A U.S. Army soldier fires an M4 carbine rifle during partnered live fire range training at Tactical Base Gamberi, Afghanistan on May 29, 2015. (Photo: Capt. Charlie Emmons/U.S. Army/Flickr/cc)
The so-called War on Terror launched by the United States government in the wake of the Sept. 11, 2001 attacks has cost at least 801,000 lives and $6.4 trillion according to a pair of reports published Wednesday by the Costs of War Project at Brown University’s Watson Institute for International and Public Affairs.
“The numbers continue to accelerate, not only because many wars continue to be waged, but also because wars don’t end when soldiers come home,” said Costs of War co-director and Brown professor Catherine Lutz, who co-authored the project’s report on deaths. Continue reading →
Less than a day after President Donald Trump bragged to supporters at a campaign-style rally in Minnesota Thursday that he was working hard to bring U.S. soldiers home from foreign wars, the Pentagon announced Friday that 1,800 troops and advanced weapons systems have been ordered to Saudi Arabia—a move critics decried as both hypocritical and deeply dangerous.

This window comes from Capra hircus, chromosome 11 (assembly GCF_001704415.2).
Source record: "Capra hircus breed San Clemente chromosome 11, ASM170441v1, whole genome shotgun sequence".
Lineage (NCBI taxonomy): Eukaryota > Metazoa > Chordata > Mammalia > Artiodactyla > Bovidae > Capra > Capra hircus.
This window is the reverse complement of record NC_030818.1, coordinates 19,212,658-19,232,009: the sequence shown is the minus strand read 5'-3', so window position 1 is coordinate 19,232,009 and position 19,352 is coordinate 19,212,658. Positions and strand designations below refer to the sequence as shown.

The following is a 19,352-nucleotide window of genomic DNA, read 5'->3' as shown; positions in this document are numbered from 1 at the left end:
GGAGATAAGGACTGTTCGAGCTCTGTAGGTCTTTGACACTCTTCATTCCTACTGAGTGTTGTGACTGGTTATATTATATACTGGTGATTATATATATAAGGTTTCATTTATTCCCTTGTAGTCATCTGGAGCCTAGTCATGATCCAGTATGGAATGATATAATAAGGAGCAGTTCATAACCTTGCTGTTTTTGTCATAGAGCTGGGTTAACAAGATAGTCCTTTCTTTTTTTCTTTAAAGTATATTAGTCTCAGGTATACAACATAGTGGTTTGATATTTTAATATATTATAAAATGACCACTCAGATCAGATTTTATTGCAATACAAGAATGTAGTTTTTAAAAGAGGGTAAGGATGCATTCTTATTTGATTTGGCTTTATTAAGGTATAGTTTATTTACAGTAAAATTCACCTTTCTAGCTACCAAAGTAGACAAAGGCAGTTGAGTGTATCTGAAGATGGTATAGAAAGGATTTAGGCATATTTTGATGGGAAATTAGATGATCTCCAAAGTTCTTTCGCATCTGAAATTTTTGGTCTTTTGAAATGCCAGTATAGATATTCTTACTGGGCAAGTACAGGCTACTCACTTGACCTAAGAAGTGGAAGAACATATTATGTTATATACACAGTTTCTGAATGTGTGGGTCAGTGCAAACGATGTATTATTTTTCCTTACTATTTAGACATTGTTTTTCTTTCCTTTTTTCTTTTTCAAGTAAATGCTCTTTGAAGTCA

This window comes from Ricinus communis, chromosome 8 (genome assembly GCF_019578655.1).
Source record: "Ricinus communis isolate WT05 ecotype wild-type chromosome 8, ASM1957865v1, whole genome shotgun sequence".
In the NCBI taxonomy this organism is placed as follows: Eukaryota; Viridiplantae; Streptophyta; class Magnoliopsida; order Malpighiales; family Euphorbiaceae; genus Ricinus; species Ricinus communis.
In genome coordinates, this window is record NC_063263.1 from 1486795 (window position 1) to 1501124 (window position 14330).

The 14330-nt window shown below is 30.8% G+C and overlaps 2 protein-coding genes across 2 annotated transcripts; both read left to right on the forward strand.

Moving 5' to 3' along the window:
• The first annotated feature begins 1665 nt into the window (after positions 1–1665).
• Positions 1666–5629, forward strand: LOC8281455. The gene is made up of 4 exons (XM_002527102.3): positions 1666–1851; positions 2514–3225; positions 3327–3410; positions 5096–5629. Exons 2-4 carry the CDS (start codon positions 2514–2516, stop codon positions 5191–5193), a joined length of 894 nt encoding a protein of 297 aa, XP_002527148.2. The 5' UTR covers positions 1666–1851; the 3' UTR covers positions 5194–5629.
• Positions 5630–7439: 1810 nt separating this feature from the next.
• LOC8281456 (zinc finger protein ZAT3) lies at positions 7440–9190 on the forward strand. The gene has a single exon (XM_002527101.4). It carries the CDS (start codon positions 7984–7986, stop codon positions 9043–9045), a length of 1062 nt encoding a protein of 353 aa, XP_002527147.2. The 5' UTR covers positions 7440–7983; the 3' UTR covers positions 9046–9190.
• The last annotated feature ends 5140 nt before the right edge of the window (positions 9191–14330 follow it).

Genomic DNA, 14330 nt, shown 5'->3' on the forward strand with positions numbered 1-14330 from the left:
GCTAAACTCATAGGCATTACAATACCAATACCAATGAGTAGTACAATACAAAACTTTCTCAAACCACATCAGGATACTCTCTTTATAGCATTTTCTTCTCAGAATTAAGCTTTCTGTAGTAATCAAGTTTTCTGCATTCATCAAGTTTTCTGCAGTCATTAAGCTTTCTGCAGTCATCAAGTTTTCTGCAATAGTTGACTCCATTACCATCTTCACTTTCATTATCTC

“This is a dangerous escalation of a crisis created by the president’s inability to conduct a coherent and sensible foreign policy and his reliance on the war hawks who profit from endless war,” advocacy group Win Without War said on Twitter. Continue reading →
Even a limited nuclear war would be catastrophic and kill millions, a new study finds, despite the belief of the Pentagon that the U.S. military could effectively and safely use nuclear weapons in a conflict.
The report, which Princeton University’s Science and Global Security Lab presents in video form, affirms the position of anti-nuclear war activists that no use of nuclear weapons is sensible—or safe. Continue reading →
Longtime peace activist Frances Crowe has died at the age of 100, leaving behind seven decades of decades work towards justice and inspiration for those still working for a better world.
She died last Tuesday in her home in Northampton, Massachusetts, where she lived since 1951, surrounded by her family, who wrote that her motto was “Live simply so that others can simply live.” Continue reading →